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New York Times calls iPhone the 'Hummer of cellphones'

Mel Martin
Mel Martin|September 3, 2009 1:00 PM
Why? Because the iPhone sucks up network bandwidth on a rather massive scale. The article, available online, tells a story most iPhone users already know.

AT&T was unprepared for the massive assault on the 3G network from phones that stream audio and video, and surf the web at a rate far higher than other smartphones.

The piece quotes AT&T Wireless exec John Donovan saying "It's been a challenging year for us. Overnight we're seeing a radical shift in how people are using their phones... There's just no parallel for the demand."

That won't make AT&T customers any happier. A recent survey by Pricegrabber found that 34% of those that responded say they aren't buying an iPhone because it is on AT&T. Many current customers say they'd like to be anywhere but AT&T with their iPhone, but it's likely that a mass migration to Verizon or some other carrier might cause the same problems there.

One issue is that AT&T just isn't communicating very well with customers who are paying a boatload of money for data and text messaging. AT&T could easily (but not happily) drop rates a bit, or eliminate or reduce the high charges for texting. They could apologize to customers for the flood of dropped calls and lack of 3G service in big cities like New York or San Francisco.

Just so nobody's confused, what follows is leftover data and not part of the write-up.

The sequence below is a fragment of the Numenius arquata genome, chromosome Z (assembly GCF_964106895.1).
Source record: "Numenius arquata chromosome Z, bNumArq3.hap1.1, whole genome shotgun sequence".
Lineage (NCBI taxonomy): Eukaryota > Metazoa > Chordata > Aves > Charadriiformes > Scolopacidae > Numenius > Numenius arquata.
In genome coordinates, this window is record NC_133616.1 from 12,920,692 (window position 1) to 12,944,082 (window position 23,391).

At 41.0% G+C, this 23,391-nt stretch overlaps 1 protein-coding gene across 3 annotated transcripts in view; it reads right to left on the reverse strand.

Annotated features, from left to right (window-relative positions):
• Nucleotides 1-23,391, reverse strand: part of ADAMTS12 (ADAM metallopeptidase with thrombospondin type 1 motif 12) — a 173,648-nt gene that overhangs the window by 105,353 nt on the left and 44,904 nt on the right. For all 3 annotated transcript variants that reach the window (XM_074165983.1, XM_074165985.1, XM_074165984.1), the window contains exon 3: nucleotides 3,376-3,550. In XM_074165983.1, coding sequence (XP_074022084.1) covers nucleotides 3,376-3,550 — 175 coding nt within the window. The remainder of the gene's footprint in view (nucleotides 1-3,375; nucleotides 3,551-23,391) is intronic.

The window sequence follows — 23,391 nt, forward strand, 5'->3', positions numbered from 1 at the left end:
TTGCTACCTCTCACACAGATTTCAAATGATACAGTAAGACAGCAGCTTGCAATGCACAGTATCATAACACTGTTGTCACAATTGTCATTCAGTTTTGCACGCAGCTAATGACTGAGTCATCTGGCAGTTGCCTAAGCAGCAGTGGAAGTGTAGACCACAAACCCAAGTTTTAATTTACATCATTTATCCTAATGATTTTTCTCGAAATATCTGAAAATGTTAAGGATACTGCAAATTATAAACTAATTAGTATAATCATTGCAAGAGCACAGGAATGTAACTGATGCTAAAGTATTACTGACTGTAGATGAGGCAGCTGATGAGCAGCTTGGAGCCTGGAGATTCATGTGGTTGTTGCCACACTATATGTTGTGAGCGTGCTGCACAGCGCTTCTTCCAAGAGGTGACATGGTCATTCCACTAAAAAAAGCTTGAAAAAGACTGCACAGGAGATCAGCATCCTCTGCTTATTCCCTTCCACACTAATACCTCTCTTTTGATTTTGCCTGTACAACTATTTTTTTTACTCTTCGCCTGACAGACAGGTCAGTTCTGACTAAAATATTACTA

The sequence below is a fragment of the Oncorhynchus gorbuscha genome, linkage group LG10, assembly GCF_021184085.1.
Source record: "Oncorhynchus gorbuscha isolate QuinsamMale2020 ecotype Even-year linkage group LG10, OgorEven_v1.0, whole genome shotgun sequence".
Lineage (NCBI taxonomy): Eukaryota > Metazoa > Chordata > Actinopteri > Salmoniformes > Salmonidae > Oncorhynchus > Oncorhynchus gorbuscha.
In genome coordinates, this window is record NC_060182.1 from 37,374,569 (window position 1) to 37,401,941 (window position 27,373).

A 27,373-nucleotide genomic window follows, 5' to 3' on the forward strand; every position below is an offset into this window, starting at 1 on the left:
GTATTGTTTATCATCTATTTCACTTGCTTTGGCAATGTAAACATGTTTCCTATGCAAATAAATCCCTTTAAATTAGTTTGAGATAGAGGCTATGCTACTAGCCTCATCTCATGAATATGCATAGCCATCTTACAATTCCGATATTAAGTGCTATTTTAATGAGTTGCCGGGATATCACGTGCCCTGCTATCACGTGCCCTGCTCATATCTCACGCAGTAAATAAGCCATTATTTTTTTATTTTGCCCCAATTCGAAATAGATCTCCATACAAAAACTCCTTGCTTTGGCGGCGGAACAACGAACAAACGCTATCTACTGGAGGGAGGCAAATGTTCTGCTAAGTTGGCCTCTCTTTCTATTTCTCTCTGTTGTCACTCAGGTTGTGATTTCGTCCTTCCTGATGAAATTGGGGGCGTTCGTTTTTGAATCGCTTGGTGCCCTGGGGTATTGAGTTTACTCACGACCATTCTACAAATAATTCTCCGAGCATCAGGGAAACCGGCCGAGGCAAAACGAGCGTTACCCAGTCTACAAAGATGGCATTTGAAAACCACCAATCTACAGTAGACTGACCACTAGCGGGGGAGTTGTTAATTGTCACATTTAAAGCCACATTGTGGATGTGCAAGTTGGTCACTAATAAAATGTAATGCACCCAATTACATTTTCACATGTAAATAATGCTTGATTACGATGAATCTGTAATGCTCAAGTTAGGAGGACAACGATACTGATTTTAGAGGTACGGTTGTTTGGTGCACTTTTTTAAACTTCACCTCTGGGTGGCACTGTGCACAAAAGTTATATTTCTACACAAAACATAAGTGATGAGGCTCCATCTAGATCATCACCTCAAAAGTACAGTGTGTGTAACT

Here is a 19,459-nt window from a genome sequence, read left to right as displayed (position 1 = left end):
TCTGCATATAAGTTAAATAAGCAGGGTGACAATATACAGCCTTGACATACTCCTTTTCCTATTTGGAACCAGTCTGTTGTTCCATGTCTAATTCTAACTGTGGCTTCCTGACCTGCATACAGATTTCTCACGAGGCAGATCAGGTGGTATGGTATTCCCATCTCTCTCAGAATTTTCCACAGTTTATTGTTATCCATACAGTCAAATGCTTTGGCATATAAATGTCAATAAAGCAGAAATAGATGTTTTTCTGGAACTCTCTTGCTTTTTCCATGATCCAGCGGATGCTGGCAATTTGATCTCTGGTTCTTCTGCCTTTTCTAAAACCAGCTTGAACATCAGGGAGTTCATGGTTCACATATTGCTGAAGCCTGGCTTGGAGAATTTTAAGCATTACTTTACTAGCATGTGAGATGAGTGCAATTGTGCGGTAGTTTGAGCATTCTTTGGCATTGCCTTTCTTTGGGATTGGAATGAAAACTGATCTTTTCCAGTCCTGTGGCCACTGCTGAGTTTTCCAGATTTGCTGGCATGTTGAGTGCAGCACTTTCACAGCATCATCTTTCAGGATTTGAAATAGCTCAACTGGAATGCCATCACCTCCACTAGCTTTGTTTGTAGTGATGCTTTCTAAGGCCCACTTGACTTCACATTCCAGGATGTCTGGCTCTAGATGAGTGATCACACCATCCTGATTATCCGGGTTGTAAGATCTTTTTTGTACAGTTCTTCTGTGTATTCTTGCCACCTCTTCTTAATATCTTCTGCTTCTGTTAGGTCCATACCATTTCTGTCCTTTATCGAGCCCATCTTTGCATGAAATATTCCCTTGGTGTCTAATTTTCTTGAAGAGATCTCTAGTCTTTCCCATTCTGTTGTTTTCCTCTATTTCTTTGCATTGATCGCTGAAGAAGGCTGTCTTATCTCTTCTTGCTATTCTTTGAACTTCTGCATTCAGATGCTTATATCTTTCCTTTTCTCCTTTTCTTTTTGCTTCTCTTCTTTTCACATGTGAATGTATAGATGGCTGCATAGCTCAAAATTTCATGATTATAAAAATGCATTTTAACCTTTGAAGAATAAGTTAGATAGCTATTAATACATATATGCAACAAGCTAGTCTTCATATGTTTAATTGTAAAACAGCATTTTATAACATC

Instead, there is stoic silence. No guidance on tethering or MMS release dates, nor communication of any kind really. AT&T already has a pretty big PR problem, and they seem determined to make it worse.

I contacted AT&T today about tethering and MMS, especially since the New York Times article says AT&T is 'postponing tethering.'

The response, from Michael Coe at AT&T, says they have never specified a date for tethering, and when I asked again about MMS there was simply no reply. Update: AT&T has just responded with an MMS date. Quoting Brad Mays of AT&T Wireless:

The date is September 25th, which does indeed fall a few days past the official end of summer. It was important to give our customers a positive experience from day one. We support more iPhone customers than any other carrier in the world so we took the time necessary to make sure our network is ready to handle what we expect will be a record volume of MMS traffic. We truly appreciate our customers' patience and hope they'll understand our desire to get it right from the start.

The service will be enabled with a software update on the launch date. Customers can obtain the update from iTunes, just like all other iPhone updates.

As for tethering, by its nature, this function could exponentially increase traffic on the network, and we need to ensure that some of our current upgrades are in place before we can deliver the expanded functionality with the excellent performance that customers expect. We expect to offer tethering in the future.